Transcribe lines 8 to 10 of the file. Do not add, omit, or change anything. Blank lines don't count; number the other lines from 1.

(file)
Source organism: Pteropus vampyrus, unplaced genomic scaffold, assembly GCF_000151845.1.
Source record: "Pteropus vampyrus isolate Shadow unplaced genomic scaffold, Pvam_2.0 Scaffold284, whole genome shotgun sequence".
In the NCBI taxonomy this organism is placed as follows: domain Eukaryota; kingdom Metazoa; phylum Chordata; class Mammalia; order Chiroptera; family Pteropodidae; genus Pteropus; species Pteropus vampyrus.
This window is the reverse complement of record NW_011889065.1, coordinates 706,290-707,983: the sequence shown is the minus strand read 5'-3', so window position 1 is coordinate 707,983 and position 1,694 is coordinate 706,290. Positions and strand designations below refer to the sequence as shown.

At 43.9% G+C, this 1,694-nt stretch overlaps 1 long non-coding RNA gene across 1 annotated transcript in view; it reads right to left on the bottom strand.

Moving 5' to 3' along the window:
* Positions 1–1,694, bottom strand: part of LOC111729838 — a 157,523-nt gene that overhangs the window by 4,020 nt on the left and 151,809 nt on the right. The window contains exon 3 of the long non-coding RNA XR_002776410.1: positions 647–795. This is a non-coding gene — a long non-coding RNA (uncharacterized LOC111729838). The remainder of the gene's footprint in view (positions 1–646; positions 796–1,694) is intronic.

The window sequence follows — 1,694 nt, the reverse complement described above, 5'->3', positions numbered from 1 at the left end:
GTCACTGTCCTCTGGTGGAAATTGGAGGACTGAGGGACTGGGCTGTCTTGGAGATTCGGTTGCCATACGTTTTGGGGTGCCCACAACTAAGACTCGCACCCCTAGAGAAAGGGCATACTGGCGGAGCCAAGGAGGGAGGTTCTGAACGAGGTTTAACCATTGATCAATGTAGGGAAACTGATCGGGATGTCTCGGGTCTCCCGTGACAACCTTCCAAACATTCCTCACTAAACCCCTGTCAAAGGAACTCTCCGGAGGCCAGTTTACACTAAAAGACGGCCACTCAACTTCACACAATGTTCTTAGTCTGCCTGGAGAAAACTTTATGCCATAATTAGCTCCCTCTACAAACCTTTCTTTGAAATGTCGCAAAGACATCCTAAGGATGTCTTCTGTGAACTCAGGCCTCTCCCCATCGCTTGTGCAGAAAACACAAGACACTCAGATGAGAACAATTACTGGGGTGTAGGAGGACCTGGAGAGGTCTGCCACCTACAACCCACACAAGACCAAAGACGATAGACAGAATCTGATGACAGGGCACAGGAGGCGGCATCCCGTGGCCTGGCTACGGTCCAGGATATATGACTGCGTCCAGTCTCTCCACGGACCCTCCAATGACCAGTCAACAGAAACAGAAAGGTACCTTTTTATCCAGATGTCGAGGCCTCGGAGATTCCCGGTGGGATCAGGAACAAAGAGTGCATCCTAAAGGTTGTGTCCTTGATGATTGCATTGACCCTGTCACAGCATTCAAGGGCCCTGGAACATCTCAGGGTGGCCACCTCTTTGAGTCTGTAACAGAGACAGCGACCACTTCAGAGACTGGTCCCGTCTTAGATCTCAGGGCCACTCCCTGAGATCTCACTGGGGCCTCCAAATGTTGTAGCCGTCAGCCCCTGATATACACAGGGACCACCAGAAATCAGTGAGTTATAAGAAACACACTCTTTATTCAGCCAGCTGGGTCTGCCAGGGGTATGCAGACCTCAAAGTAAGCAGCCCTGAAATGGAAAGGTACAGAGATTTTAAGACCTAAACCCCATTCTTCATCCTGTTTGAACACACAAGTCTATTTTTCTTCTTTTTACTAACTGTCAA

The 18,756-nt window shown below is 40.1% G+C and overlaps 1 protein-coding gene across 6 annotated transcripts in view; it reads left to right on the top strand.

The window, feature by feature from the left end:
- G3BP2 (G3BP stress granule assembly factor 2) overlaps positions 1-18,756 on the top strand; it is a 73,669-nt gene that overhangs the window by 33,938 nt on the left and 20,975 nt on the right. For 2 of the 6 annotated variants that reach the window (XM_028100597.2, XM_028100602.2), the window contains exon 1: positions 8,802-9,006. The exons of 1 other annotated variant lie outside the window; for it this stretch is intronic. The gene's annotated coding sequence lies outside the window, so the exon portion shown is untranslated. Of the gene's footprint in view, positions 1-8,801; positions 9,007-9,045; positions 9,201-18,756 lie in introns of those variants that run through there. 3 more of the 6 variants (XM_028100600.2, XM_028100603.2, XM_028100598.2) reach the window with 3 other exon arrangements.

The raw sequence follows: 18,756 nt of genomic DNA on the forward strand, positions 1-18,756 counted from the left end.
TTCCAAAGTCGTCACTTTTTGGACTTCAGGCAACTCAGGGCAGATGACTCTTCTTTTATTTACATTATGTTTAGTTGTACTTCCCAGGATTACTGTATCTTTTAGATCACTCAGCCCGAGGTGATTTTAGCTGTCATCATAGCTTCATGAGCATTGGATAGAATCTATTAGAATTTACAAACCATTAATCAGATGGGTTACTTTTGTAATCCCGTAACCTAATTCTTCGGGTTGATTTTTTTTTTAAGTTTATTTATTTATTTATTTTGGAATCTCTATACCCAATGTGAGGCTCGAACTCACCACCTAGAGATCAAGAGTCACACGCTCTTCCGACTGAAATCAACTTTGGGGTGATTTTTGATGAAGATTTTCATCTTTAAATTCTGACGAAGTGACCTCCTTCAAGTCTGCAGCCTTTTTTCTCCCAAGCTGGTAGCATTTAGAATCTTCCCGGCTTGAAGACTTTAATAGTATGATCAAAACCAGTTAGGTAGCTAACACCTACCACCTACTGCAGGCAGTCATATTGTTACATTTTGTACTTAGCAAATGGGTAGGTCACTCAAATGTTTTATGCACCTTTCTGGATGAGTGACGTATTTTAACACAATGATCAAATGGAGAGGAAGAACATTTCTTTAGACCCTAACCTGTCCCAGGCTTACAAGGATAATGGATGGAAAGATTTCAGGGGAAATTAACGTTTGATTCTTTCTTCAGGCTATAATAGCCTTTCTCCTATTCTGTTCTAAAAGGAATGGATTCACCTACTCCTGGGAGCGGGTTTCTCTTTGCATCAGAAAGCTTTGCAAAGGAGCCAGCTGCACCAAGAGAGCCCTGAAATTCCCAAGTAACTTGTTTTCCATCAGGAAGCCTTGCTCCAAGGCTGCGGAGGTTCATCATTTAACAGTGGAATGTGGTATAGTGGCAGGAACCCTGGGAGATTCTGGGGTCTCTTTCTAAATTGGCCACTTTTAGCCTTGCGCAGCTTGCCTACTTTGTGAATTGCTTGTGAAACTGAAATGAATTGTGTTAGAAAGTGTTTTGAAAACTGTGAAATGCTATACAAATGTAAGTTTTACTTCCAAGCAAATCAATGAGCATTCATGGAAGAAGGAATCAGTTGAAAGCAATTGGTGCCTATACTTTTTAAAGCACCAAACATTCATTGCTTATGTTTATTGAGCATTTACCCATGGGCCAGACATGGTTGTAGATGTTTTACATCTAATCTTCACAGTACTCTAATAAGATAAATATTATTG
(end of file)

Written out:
The window sequence follows — 1,694 nt, the reverse complement described above, 5'->3', positions numbered from 1 at the left end:
GTCACTGTCCTCTGGTGGAAATTGGAGGACTGAGGGACTGGGCTGTCTTGGAGATTCGGTTGCCATACGTTTTGGGGTGCCCACAACTAAGACTCGCACCCCTAGAGAAAGGGCATACTGGCGGAGCCAAGGAGGGAGGTTCTGAACGAGGTTTAACCATTGATCAATGTAGGGAAACTGATCGGGATGTCTCGGGTCTCCCGTGACAACCTTCCAAACATTCCTCACTAAACCCCTGTCAAAGGAACTCTCCGGAGGCCAGTTTACACTAAAAGACGGCCACTCAACTTCACACAATGTTCTTAGTCTGCCTGGAGAAAACTTTATGCCATAATTAGCTCCCTCTACAAACCTTTCTTTGAAATGTCGCAAAGACATCCTAAGGATGTCTTCTGTGAACTCAGGCCTCTCCCCATCGCTTGTGCAGAAAACACAAGACACTCAGATGAGAACAATTACTGGGGTGTAGGAGGACCTGGAGAGGTCTGCCACCTACAACCCACACAAGACCAAAGACGATAGACAGAATCTGATGACAGGGCACAGGAGGCGGCATCCCGTGGCCTGGCTACGGTCCAGGATATATGACTGCGTCCAGTCTCTCCACGGACCCTCCAATGACCAGTCAACAGAAACAGAAAGGTACCTTTTTATCCAGATGTCGAGGCCTCGGAGATTCCCGGTGGGATCAGGAACAAAGAGTGCATCCTAAAGGTTGTGTCCTTGATGATTGCATTGACCCTGTCACAGCATTCAAGGGCCCTGGAACATCTCAGGGTGGCCACCTCTTTGAGTCTGTAACAGAGACAGCGACCACTTCAGAGACTGGTCCCGTCTTAGATCTCAGGGCCACTCCCTGAGATCTCACTGGGGCCTCCAAATGTTGTAGCCGTCAGCCCCTGATATACACAGGGACCACCAGAAATCAGTGAGTTATAAGAAACACACTCTTTATTCAGCCAGCTGGGTCTGCCAGGGGTATGCAGACCTCAAAGTAAGCAGCCCTGAAATGGAAAGGTACAGAGATTTTAAGACCTAAACCCCATTCTTCATCCTGTTTGAACACACAAGTCTATTTTTCTTCTTTTTACTAACTGTCAA

The 18,756-nt window shown below is 40.1% G+C and overlaps 1 protein-coding gene across 6 annotated transcripts in view; it reads left to right on the top strand.